Caught (up) in traffic

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We deserve better transport!

June 2014
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In the news lately are various problems pertaining to transport and the solutions authorities have come up with that they think are stop-gap solutions to alleviate the problems. The EDSA MRT Corp, for example, tried to experiment with a bus service to supplement the supply of transport for the tremendous demand for the MRT 3 trains. For some reason, the MRTC did not coordinate with the MMDA as well as the LTFRB for the experiment and this resulted in their buses being halted by the MMDA for being “colorum” or illegally operating public transport services. That quickly fizzled out even as they tried to convince queued passengers at stations to take the express bus instead.

More recently, this May, the MRT 3 experimented with what they called express trains. This was actually a “skip” train service where certain trains will not be stopping (i.e., skipping) certain stations. This was supposed to address congestion as well as improve travel times. It didn’t on both ends. Such services would have a chance if the MRT had the trains (rolling stock) for this kind of operation to be sustainable. Also, there’s the issue of the MRT tracks not being designed for trains to bypass stations with stopped trains (i.e., express trains bypassing local trains). That alone means there’s a limit to the number of trains you can deploy because there’s no way one can bypass the one ahead of it.

The MMDA recently re-introduced ferry services along the Pasig River. These are basically school buses loaded up on boats. While I’m sure the people behind this are well meaning, I couldn’t help but cringe with the idea that this seems to be the best we can do with the resources we have and agencies like the MMDA and the DOTC (especially the DOTC) seem content with their ideas for a solution to the transport/traffic mess we are in. Is it safe? So far, there have been no incidents yet so there are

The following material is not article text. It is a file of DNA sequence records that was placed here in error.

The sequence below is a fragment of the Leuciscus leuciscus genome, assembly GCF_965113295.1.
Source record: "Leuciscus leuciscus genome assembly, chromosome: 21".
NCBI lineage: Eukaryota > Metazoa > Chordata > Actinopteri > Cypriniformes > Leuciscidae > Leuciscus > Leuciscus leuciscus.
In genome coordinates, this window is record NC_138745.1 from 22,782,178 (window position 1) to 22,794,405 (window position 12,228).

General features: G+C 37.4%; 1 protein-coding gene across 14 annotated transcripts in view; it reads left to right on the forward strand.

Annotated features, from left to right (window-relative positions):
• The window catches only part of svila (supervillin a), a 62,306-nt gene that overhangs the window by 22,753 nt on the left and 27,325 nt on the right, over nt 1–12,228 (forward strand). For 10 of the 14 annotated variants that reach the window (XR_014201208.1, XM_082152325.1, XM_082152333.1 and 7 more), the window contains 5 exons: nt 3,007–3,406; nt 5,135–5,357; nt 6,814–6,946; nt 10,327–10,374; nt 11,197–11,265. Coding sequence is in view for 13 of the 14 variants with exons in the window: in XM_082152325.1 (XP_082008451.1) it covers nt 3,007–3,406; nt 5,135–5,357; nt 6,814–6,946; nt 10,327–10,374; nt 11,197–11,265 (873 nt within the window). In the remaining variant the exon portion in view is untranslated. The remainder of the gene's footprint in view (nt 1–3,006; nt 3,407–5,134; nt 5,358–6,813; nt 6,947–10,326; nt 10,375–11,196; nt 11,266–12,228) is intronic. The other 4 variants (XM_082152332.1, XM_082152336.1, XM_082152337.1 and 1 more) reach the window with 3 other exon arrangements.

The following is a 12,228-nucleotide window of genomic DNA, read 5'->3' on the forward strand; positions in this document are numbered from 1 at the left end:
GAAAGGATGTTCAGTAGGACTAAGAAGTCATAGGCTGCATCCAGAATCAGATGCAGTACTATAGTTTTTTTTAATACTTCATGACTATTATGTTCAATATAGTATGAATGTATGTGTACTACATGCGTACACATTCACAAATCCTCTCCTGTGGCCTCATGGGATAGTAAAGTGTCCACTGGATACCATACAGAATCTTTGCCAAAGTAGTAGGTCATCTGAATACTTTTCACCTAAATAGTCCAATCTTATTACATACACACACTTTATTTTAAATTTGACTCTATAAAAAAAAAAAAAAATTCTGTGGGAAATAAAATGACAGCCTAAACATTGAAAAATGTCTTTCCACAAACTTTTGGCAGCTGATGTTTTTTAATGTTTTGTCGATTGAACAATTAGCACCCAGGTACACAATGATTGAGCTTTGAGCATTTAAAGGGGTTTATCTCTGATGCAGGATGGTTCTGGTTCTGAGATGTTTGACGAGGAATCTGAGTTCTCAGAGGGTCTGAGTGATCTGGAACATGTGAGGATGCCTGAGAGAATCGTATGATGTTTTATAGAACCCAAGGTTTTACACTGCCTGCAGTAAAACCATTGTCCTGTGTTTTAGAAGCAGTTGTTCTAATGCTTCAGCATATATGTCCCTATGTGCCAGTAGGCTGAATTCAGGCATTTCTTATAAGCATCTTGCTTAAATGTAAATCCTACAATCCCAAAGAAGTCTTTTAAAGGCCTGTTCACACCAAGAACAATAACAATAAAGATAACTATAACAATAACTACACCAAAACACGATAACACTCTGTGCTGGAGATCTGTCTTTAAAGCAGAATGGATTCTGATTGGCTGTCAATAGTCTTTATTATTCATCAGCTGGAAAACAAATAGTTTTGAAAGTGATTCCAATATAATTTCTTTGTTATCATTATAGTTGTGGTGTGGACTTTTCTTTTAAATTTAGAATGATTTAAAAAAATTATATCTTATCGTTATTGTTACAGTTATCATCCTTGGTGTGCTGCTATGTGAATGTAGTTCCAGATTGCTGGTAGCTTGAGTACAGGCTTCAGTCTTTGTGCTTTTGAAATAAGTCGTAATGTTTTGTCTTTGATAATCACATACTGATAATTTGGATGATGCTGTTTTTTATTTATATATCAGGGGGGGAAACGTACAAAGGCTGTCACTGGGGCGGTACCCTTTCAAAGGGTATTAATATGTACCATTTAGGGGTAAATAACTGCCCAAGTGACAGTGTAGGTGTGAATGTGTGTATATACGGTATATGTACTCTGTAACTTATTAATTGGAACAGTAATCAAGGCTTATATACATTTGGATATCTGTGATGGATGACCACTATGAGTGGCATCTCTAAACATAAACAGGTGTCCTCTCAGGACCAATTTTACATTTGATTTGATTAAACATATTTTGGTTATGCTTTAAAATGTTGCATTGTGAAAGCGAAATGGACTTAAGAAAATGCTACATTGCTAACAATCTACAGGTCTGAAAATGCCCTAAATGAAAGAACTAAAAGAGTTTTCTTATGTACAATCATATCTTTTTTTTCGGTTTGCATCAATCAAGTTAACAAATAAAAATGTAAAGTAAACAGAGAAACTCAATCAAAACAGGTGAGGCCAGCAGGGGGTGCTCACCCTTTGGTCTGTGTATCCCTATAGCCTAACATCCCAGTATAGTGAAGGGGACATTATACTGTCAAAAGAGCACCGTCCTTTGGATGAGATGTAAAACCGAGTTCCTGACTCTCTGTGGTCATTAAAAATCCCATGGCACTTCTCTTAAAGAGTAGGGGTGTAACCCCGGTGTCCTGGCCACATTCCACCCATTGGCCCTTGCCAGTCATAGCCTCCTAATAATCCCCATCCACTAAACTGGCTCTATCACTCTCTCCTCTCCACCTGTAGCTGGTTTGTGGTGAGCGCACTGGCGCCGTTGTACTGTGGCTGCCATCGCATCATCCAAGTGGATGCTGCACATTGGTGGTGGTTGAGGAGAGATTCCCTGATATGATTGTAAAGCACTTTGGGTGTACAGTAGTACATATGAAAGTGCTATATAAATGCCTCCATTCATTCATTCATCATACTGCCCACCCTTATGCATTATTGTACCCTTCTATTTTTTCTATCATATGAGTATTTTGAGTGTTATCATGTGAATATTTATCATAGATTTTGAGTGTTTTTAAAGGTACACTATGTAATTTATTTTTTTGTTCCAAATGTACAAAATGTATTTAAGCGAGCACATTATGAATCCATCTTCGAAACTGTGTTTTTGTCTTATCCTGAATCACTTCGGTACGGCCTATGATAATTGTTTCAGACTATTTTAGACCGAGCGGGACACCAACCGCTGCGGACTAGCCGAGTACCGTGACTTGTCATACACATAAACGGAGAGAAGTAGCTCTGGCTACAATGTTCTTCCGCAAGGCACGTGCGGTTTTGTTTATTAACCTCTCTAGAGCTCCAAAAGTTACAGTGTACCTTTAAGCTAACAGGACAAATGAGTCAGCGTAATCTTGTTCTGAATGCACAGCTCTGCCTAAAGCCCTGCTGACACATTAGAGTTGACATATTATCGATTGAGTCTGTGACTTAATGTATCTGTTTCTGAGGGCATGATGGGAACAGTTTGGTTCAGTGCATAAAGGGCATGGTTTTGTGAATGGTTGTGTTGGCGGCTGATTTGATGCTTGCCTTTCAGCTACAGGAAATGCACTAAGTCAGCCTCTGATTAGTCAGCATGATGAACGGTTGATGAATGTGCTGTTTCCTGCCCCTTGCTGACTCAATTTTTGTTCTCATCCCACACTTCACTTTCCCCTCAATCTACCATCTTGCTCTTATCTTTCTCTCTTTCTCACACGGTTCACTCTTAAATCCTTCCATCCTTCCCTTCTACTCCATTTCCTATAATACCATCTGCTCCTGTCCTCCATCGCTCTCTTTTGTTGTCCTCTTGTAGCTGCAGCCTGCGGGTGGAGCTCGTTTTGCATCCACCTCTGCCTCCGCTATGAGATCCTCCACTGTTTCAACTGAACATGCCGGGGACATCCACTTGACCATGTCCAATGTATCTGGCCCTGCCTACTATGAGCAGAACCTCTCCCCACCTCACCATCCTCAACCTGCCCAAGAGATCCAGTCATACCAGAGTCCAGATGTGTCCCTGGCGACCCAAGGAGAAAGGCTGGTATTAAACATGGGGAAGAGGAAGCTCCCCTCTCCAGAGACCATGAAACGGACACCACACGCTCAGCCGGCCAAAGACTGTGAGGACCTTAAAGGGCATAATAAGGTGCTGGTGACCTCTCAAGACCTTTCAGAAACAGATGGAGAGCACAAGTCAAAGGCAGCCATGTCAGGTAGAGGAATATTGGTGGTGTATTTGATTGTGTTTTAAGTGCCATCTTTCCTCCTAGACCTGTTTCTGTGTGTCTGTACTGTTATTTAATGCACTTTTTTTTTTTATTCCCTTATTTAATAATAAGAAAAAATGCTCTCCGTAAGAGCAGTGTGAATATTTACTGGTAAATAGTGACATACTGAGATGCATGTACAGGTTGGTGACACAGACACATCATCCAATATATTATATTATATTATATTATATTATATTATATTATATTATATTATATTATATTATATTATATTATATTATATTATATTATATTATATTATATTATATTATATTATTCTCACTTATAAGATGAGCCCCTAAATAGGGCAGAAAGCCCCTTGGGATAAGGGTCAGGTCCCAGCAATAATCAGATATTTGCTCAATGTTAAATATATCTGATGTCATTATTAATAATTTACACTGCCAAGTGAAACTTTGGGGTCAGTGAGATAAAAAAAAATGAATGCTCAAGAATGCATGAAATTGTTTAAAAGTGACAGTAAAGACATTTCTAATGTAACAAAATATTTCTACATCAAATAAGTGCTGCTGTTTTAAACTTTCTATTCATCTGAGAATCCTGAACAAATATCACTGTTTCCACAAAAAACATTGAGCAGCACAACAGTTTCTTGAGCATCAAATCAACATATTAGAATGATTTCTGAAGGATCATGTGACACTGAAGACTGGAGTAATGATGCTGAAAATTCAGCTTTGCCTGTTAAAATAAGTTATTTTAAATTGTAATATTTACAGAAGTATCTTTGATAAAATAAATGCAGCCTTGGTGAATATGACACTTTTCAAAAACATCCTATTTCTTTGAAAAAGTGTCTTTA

The bottomline is that we do not deserve this low quality of transport services. The inefficiencies have directly or indirectly cost us a lot in terms of actual money or time that could have gone into more productive ventures. And the problem seems to be that many people have become manhid of their conditions and have taken transport matters in their own hands. Such comes in different forms like getting a motorcycle so they won’t have to take public transport or get caught in traffic jams. Another way is to get a second (even third or fourth) car so that the number coding scheme will not affect one’s trips. These examples, however, are more exceptions compared with the majority who cannot do anything about their plights except perhaps wake up earlier or stay at the office or school later so they don’t have to deal with traffic jams or difficulties of getting a ride.

I think we should voice out our displeasure with the current conditions and there are many ways to do this without going out in the streets to protest. That includes using social media to get the attention of those responsible for transport and traffic in your city or town. You just have to watch out for the trolls as there are many out there including those who seem to be working with the very same people responsible for transport and traffic. In such cases, you have to be careful how you react if someone heckles your posts. Actually, you shouldn’t mind them because otherwise, you would easily become frustrated or offended, which is what they want you to be. So you got to keep your cool and be patient with this social media approach. There are many advocacies out there that you can probably participate in and these include initiatives by competent NGOs who push for sustainable transport, inclusive mobility and clean air, among others. I like the term a friend coined from various experiences they had with their work on the Bus Rapid Transit (BRT) in Cebu and Manila – dignity of travel. We have to get back this dignity that has steadily deteriorated or degraded by the poor quality of our transportation systems.


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